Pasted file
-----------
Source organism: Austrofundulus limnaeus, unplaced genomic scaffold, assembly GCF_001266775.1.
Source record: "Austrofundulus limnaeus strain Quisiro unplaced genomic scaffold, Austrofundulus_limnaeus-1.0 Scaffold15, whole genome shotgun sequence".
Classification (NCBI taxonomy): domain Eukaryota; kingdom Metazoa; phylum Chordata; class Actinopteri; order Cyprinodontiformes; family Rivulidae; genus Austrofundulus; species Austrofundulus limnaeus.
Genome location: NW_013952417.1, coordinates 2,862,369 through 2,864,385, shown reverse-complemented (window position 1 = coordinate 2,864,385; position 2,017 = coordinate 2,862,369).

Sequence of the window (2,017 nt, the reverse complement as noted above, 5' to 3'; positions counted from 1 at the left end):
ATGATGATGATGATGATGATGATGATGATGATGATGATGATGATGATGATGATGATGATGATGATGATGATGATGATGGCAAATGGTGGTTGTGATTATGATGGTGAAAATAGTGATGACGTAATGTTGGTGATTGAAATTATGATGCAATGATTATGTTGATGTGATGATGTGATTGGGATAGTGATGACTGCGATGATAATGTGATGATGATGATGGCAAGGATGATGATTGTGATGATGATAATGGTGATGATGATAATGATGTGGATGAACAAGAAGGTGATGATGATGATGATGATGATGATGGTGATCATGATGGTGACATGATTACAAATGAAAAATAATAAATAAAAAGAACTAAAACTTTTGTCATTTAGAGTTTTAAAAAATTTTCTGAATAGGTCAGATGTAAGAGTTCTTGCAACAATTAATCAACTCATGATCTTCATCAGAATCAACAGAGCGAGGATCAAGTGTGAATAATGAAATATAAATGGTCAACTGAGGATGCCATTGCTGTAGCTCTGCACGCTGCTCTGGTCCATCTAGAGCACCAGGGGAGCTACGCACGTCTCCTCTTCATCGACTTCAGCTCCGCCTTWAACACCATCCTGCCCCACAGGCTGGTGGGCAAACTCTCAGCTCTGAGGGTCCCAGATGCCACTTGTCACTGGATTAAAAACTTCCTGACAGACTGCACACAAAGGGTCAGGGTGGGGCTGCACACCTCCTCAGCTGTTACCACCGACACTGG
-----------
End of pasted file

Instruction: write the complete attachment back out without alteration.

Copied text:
Source organism: Austrofundulus limnaeus, unplaced genomic scaffold, assembly GCF_001266775.1.
Source record: "Austrofundulus limnaeus strain Quisiro unplaced genomic scaffold, Austrofundulus_limnaeus-1.0 Scaffold15, whole genome shotgun sequence".
Classification (NCBI taxonomy): domain Eukaryota; kingdom Metazoa; phylum Chordata; class Actinopteri; order Cyprinodontiformes; family Rivulidae; genus Austrofundulus; species Austrofundulus limnaeus.
Genome location: NW_013952417.1, coordinates 2,862,369 through 2,864,385, shown reverse-complemented (window position 1 = coordinate 2,864,385; position 2,017 = coordinate 2,862,369).

Sequence of the window (2,017 nt, the reverse complement as noted above, 5' to 3'; positions counted from 1 at the left end):
ATGATGATGATGATGATGATGATGATGATGATGATGATGATGATGATGATGATGATGATGATGATGATGATGATGATGGCAAATGGTGGTTGTGATTATGATGGTGAAAATAGTGATGACGTAATGTTGGTGATTGAAATTATGATGCAATGATTATGTTGATGTGATGATGTGATTGGGATAGTGATGACTGCGATGATAATGTGATGATGATGATGGCAAGGATGATGATTGTGATGATGATAATGGTGATGATGATAATGATGTGGATGAACAAGAAGGTGATGATGATGATGATGATGATGATGGTGATCATGATGGTGACATGATTACAAATGAAAAATAATAAATAAAAAGAACTAAAACTTTTGTCATTTAGAGTTTTAAAAAATTTTCTGAATAGGTCAGATGTAAGAGTTCTTGCAACAATTAATCAACTCATGATCTTCATCAGAATCAACAGAGCGAGGATCAAGTGTGAATAATGAAATATAAATGGTCAACTGAGGATGCCATTGCTGTAGCTCTGCACGCTGCTCTGGTCCATCTAGAGCACCAGGGGAGCTACGCACGTCTCCTCTTCATCGACTTCAGCTCCGCCTTWAACACCATCCTGCCCCACAGGCTGGTGGGCAAACTCTCAGCTCTGAGGGTCCCAGATGCCACTTGTCACTGGATTAAAAACTTCCTGACAGACTGCACACAAAGGGTCAGGGTGGGGCTGCACACCTCCTCAGCTGTTACCACCGACACTGG